How does Scout show that she has matured throughout To Kill A Mockingbird?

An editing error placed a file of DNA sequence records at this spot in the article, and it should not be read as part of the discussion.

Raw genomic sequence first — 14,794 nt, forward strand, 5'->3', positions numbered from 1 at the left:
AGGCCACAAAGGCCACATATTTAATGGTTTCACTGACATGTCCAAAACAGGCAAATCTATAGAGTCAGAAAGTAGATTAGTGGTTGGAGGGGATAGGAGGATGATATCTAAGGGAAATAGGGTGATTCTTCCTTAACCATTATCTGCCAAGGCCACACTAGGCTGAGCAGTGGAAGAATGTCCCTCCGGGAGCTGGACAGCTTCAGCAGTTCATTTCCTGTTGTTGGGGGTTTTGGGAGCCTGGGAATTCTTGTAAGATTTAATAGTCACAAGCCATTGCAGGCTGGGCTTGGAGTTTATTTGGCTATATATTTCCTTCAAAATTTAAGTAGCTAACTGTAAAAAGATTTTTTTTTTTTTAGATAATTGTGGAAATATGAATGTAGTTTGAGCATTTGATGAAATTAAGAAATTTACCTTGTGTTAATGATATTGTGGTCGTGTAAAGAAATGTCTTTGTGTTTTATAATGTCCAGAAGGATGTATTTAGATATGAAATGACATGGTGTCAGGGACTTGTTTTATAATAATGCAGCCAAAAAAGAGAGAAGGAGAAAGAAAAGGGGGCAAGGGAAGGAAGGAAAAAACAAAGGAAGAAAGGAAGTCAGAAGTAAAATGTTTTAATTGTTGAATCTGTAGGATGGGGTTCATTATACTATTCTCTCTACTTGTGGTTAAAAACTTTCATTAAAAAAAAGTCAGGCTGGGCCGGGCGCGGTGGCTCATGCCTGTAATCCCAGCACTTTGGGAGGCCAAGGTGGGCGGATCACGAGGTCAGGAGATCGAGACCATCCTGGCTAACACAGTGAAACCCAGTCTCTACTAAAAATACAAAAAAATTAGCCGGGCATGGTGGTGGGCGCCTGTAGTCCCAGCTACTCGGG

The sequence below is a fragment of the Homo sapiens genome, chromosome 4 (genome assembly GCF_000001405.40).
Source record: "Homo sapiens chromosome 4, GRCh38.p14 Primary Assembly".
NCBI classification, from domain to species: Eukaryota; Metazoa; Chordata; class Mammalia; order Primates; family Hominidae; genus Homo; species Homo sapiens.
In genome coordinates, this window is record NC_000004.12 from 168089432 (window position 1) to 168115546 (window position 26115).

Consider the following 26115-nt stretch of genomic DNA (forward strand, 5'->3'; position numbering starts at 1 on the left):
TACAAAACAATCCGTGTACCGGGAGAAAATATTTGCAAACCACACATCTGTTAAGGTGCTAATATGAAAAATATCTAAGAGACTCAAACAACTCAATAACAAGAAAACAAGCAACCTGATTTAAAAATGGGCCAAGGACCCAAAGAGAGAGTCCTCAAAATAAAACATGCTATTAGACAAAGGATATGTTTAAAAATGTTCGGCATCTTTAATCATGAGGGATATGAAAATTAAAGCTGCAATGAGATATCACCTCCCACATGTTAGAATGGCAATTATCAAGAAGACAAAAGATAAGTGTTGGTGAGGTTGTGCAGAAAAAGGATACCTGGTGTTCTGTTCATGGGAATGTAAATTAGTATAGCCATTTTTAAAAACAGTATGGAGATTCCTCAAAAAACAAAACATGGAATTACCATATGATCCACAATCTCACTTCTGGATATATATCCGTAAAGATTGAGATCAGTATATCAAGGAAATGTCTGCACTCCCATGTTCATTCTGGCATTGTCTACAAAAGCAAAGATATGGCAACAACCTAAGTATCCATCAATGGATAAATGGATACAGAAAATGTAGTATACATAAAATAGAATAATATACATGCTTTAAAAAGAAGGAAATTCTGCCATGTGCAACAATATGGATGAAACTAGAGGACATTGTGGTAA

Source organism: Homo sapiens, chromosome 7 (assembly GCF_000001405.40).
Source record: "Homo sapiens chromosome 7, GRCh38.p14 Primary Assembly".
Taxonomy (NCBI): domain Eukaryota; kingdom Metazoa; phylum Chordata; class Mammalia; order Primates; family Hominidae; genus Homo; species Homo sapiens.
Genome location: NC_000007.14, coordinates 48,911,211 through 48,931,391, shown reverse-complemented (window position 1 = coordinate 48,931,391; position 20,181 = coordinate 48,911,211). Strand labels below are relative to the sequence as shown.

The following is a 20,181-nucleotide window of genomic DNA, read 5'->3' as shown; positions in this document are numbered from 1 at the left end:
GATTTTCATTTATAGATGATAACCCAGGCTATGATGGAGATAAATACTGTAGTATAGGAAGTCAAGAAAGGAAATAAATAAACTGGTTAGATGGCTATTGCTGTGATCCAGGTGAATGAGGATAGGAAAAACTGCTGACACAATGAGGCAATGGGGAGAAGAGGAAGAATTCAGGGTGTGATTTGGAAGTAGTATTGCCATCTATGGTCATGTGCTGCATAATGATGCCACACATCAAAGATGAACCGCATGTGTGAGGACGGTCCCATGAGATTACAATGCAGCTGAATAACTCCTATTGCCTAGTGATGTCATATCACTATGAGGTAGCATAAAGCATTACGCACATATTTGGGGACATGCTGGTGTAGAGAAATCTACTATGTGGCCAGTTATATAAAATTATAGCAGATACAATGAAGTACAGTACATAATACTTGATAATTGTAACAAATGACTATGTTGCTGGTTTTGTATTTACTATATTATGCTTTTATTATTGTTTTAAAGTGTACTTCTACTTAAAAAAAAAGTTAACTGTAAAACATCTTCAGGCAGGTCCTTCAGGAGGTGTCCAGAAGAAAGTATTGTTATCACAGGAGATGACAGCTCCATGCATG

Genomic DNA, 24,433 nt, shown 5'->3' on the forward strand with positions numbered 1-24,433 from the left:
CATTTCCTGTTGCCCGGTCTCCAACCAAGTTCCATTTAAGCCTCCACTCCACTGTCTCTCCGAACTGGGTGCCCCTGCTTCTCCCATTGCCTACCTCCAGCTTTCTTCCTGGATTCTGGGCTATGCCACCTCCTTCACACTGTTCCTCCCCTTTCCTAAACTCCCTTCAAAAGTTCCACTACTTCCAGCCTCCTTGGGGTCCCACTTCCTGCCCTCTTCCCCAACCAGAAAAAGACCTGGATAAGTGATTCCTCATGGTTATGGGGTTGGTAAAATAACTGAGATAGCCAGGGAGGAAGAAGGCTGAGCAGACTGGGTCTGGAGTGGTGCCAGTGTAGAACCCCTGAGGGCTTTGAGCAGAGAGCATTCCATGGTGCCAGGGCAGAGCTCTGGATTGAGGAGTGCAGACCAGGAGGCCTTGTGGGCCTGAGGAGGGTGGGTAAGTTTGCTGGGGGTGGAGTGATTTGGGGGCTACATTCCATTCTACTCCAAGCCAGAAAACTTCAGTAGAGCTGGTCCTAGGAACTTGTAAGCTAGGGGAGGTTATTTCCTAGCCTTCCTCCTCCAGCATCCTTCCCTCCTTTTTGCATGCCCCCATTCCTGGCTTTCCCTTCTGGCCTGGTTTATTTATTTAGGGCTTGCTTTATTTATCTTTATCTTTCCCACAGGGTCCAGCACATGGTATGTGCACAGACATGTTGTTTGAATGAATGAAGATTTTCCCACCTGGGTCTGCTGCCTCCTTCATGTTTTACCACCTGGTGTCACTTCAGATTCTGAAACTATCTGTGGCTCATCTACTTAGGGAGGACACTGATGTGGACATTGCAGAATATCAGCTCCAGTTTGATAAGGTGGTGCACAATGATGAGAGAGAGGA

The most explicit indicator of Scout's increasing maturity is after Tom Robinson's trial at one of Aunt Alexandra's mission society teas. Since coming to stay with her brother, niece, and nephew, Alexandra has been at cross purposes with Scout, embroiled as she is in a desperate and largely unsuccessful effort to turn Scout into a lady worthy of the Finch name. However, as the novel draws closer to the end, Atticus comes into the kitchen to ask Calpurnia to accompany him to tell Tom Robinson's wife that he has died, and Scout, observing her aunt composing herself to return to the ladies, determines that she will compose herself as well. In the tradition of Southern womanhood, she eschews any sort of dramatic reaction, and calmly returns to the guests, offering them refreshments, a much different young lady than the overall-clad girl the reader meets at the novel's beginning.